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Stanley S. Surrey died in 1984, two years before the enactment of the Tax Reform Act of 1986, which gave us the Internal Revenue Code of 1986 as amended. Historians have recently discovered Surrey’s work through his memoirs, published in 2022, and several articles based on the memoir and on the unpublished Surrey papers at Harvard Law School. There is no doubt that Surrey was a towering historical figure during his “Half-Century with the Internal Revenue Code.” As his protégé Donald Lubick, who served as Assistant Secretary for Tax Policy in both the Carter and the Clinton Administrations, stated, Surrey “dominated tax policy both in the United States and internationally in the 1960s and ‘70s.” As of 1970, Surrey was the most cited tax scholar, “with more than twice the citations of his closest contemporary and occasional rival, Boris I. Bittker.”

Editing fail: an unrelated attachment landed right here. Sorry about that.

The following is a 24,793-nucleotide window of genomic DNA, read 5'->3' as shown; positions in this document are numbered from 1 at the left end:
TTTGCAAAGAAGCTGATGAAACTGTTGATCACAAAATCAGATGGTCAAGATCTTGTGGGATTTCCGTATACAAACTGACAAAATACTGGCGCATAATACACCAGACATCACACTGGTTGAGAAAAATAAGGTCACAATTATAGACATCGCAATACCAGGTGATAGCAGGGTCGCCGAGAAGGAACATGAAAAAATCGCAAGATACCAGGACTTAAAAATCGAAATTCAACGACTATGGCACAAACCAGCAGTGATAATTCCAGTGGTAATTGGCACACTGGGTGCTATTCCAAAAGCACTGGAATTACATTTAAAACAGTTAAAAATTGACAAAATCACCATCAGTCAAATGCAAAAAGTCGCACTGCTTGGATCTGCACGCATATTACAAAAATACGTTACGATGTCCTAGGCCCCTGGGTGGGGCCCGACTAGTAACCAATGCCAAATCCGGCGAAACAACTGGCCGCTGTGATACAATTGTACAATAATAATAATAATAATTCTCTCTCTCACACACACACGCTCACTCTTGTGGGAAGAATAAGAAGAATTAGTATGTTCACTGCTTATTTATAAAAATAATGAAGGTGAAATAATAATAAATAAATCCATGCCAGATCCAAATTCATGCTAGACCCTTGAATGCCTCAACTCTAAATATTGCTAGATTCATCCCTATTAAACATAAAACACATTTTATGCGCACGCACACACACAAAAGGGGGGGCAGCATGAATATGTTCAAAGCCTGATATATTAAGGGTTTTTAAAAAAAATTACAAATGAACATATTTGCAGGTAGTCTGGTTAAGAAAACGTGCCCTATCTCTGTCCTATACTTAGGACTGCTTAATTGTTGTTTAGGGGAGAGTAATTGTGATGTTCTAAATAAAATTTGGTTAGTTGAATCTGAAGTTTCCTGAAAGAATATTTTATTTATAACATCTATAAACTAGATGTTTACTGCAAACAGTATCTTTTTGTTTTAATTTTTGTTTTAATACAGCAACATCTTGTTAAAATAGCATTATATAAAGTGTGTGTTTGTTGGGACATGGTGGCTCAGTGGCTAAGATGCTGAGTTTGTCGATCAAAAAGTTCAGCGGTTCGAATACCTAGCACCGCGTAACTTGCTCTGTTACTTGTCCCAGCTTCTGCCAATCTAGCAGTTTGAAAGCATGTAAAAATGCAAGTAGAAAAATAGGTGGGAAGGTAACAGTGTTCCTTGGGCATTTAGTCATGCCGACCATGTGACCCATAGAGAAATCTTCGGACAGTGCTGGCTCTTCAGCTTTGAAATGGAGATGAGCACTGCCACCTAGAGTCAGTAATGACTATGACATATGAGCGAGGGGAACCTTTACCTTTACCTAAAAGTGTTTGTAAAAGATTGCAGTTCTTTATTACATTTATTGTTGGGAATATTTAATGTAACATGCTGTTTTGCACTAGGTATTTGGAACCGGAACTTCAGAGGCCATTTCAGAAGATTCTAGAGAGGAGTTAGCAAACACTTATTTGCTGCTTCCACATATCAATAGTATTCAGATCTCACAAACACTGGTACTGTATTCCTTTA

Copyright the Authors. Originally published as Avi-Yonah, Reuven S. and Nir Fishbien. "What Would Surrey Say? The Long Reach of Stanley S. Surrey." Law and Contemporary Problems 86, no. 2 (2023): 187-201.

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